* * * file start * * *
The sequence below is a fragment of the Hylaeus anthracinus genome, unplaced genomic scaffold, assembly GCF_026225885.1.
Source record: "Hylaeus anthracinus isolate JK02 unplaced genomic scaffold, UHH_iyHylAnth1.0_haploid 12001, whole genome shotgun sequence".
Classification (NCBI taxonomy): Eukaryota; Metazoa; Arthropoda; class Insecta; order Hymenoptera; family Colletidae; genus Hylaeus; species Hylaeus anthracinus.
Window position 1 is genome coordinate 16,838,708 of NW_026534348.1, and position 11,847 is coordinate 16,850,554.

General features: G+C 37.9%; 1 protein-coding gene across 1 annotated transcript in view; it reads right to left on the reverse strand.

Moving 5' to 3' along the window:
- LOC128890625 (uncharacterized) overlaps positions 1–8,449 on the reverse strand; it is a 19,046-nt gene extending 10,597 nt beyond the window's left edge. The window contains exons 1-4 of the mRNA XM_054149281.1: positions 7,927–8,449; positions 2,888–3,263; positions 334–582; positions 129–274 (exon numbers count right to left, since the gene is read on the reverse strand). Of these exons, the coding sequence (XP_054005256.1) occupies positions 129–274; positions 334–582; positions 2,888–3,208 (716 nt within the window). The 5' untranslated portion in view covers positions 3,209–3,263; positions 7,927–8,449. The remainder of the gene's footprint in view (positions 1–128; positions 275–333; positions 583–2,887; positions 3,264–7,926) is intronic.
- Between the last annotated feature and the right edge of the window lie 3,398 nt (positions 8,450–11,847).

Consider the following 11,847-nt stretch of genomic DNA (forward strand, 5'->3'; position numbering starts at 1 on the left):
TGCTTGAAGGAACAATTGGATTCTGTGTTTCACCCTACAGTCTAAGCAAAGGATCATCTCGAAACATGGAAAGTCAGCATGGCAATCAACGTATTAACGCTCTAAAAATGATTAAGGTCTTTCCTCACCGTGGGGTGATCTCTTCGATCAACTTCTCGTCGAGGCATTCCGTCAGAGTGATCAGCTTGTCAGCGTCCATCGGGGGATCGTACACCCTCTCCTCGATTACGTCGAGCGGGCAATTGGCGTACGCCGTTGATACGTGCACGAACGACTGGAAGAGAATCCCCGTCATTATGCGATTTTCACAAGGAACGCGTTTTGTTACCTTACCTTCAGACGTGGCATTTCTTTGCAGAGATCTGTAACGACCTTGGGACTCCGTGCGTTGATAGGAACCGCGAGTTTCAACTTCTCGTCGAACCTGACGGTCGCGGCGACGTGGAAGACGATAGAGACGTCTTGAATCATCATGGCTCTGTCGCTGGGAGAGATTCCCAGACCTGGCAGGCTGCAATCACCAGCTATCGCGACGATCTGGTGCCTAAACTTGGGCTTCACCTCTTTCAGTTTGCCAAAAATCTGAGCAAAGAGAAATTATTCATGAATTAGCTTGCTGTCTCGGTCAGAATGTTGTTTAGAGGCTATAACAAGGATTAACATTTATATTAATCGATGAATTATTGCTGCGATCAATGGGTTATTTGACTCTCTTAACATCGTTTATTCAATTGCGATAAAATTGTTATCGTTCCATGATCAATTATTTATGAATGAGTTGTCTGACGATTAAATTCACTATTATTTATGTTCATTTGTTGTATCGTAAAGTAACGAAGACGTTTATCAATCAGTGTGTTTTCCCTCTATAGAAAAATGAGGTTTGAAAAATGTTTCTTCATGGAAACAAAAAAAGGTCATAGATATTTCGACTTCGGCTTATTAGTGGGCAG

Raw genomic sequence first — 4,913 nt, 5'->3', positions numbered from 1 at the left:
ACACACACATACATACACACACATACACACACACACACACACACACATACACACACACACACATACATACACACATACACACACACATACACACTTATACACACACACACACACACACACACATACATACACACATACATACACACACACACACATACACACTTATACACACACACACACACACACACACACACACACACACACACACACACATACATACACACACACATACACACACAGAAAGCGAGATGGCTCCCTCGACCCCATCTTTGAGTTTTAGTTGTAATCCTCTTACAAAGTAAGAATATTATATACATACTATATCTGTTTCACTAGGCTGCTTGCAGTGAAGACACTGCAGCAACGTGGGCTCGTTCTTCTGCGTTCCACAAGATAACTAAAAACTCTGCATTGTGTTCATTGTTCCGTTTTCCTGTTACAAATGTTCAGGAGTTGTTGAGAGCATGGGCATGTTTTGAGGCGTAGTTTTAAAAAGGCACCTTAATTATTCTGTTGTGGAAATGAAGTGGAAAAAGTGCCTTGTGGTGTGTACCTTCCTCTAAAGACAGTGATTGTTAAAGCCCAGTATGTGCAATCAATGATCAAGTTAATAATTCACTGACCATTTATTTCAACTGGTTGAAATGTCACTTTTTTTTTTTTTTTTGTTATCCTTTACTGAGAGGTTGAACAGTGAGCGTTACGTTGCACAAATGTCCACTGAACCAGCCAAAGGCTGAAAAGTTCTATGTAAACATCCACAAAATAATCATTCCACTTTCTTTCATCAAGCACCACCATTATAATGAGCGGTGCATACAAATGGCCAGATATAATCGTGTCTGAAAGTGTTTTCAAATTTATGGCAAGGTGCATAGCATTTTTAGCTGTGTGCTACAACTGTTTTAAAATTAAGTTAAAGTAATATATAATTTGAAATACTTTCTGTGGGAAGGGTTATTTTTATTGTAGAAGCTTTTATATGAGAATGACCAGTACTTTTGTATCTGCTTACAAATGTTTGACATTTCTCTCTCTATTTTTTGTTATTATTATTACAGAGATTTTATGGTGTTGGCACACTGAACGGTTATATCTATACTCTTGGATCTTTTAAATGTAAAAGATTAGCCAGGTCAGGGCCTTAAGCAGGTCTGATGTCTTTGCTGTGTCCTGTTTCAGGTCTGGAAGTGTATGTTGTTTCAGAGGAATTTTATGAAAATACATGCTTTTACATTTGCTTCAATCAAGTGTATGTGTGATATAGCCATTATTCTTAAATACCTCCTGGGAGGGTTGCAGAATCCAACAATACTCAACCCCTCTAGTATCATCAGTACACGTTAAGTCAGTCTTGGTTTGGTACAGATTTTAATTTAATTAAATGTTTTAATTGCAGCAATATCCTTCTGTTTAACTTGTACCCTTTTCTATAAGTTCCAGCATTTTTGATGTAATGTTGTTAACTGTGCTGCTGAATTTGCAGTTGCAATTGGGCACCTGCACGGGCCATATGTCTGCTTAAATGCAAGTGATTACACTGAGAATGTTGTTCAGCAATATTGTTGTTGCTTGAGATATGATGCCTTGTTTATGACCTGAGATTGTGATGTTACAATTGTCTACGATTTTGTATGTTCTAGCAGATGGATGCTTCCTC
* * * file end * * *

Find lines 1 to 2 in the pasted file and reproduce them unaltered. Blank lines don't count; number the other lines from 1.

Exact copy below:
The sequence below is a fragment of the Hylaeus anthracinus genome, unplaced genomic scaffold, assembly GCF_026225885.1.
Source record: "Hylaeus anthracinus isolate JK02 unplaced genomic scaffold, UHH_iyHylAnth1.0_haploid 12001, whole genome shotgun sequence".